The instances given in the 13th page of the British Statement are, therefore, irrelevant: nor is it perceived for what object Mitchell's Map has been appealed to, in reference to those general and specific designations. There are certainly on the American coast, two inlets of the sea, known by the names of “Bay of Fundy” and “Gulf of St. Lawrence;" and Mitchell's Map, in common with every other map, proves, in that respect, nothing more; unless indeed it should be inferred, that the much larger and more conspicuous characters of the words Atlantic Ocean had for object to represent it as a whole, of which the said bay and gulf were subordinate parts.

When the generic term “Atlantic Ocean,” and the distinct name of one of its inlets, are used in the same sentence, either as united together, or as contradistinguished from each other, the term “main” is expressly prefixed to that “ Atlantic,” or implied; the signification of the general term is thereby restrained; and it must be so understood as to exclude the inlet thus distinctly designated. Of this mode of expression, several instances are given in the British Statement.

Thus, Governor Pownall describes the rivers having their sources amidst certain ridges, as falling into the Bay of Fundy, or into the main ocean. That expression means, that some of those rivers had their mouths as far east as the Bay of Fundy; and the word main, prefixed to ocean, clearly proves, that he considered that bay as part of the ocean.

Atlantic Ocean.

any other

In the description of the boundary of East Florida, as defined by the Proclamation of 1763, the signification of the term “Atlantic Ocean” is, in the same manner, restrained, so as to exclude the Gulf of Mexico, and what is there called the Gulf of Florida; the word main, though not expressed as in the preceding case, being nevertheless necessarily implied.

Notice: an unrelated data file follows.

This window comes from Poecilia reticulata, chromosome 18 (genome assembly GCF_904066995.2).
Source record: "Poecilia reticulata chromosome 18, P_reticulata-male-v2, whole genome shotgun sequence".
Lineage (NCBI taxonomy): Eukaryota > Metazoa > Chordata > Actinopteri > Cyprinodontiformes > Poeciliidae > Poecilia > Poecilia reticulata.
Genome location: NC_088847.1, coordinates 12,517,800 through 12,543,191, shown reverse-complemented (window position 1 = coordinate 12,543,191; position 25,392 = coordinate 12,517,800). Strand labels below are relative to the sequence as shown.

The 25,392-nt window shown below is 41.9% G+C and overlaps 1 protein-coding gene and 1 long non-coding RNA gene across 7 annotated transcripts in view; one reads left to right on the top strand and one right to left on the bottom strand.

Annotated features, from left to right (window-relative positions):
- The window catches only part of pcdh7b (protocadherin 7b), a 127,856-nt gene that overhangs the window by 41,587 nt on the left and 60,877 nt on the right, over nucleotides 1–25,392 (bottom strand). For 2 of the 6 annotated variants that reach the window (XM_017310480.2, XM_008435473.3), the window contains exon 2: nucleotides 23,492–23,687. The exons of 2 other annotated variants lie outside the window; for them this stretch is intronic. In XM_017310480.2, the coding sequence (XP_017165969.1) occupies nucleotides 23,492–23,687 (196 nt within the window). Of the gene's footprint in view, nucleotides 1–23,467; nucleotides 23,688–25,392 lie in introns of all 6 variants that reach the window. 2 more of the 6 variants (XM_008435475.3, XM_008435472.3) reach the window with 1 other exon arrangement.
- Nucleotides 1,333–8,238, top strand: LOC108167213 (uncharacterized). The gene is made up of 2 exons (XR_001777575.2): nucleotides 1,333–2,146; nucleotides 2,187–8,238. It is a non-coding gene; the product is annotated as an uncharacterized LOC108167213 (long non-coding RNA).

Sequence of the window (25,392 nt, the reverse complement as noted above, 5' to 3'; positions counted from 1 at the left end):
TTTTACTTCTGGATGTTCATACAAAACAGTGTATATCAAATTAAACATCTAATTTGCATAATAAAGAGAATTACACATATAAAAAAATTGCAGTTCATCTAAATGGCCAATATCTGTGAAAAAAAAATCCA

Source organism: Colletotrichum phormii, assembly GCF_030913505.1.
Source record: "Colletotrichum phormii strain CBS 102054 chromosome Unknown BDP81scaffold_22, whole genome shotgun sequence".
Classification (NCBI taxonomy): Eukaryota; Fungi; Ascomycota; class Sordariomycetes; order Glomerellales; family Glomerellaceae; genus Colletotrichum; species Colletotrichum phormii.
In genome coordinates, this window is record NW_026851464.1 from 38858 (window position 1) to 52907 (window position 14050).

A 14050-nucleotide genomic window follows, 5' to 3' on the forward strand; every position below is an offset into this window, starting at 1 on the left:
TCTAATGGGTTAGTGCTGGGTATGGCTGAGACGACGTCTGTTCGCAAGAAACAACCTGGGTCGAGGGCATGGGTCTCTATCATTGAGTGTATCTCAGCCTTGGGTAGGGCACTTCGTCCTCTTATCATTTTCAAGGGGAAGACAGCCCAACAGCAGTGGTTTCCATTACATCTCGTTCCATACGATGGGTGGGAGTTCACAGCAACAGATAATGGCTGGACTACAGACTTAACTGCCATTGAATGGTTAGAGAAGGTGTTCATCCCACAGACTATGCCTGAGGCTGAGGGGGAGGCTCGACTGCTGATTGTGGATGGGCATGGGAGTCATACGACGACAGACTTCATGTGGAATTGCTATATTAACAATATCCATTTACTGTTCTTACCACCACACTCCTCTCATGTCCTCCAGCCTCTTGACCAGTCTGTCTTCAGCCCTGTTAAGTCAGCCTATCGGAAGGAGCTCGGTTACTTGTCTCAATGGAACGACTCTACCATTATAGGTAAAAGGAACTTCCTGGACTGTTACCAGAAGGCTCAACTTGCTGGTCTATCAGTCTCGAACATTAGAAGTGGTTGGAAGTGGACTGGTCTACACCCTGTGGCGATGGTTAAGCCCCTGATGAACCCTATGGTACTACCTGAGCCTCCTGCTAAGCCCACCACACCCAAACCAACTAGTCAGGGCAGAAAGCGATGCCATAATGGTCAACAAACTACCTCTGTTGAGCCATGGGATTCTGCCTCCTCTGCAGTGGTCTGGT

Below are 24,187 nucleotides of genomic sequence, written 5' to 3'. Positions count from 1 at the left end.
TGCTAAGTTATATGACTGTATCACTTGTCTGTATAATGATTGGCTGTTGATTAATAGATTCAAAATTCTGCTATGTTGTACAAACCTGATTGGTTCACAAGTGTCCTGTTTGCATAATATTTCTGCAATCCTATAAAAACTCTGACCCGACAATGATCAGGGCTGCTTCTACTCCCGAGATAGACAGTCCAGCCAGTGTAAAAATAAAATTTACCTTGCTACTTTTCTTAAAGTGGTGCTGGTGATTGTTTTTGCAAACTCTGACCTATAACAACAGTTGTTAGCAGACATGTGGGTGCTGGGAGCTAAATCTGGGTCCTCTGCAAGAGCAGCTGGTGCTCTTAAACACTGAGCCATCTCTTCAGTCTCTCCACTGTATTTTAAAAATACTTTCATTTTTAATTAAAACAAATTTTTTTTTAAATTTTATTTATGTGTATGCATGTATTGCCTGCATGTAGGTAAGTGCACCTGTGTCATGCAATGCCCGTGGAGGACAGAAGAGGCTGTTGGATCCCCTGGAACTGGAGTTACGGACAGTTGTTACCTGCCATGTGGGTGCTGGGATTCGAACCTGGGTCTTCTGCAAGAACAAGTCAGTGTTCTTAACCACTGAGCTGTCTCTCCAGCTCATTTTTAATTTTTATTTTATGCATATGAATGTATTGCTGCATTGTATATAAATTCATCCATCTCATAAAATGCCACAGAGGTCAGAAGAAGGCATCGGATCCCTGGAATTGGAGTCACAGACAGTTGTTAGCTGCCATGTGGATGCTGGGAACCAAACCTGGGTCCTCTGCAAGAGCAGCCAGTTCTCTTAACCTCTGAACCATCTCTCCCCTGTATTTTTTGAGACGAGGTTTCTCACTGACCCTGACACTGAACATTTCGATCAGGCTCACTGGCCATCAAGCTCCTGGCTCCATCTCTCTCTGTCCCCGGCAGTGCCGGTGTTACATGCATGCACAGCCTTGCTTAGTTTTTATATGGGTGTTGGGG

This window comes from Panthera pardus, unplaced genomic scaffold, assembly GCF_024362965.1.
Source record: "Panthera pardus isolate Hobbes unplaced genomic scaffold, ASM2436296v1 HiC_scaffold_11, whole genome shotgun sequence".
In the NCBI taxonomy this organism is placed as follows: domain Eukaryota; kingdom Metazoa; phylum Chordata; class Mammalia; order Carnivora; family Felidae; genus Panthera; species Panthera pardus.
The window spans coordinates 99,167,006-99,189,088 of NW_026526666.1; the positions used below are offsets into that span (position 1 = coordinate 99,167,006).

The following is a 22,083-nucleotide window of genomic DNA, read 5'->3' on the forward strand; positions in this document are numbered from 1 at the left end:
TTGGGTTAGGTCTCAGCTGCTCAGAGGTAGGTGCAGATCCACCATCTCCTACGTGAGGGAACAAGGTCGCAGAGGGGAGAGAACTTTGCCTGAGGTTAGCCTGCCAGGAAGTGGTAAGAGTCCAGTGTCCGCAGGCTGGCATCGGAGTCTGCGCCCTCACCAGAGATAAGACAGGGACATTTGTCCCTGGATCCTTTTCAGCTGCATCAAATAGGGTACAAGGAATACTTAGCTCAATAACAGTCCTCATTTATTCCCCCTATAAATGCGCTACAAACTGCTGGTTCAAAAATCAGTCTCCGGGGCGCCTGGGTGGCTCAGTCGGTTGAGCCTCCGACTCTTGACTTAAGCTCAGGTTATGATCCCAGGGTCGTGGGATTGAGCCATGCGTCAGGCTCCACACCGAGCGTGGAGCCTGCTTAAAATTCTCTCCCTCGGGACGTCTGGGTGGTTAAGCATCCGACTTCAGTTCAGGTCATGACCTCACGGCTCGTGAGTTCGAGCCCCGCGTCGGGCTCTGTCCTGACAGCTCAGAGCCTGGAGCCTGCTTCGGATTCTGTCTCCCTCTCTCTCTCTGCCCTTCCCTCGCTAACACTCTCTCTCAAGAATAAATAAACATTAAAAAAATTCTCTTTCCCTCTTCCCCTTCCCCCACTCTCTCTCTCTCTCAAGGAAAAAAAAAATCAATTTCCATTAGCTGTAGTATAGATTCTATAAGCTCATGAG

There is, in this instance, a superfluous use of specific appellations. After having defined the land boundary, the residue would have been as explicitly and more correctly described, by simply saying, that the province was bounded on all other sides by the sea.

A striking instance of inaccuracy, arising from the same cause, is to be found in the article of a plan of a treaty with France, also quoted in the British Statement, in the following words: viz.

“ The Most Christian King shall never invade nor possess himself of Labrador, New Britain, Nova Scotia, Acadia, Canada, Florida, nor any of the countries, cities, or towns on the continent of North America; nor of the islands of Newfoundland, Cape Breton, St. John's, Anticosti, nor island lying near to the said continent, in the seas, or in any gulf, bay, or river."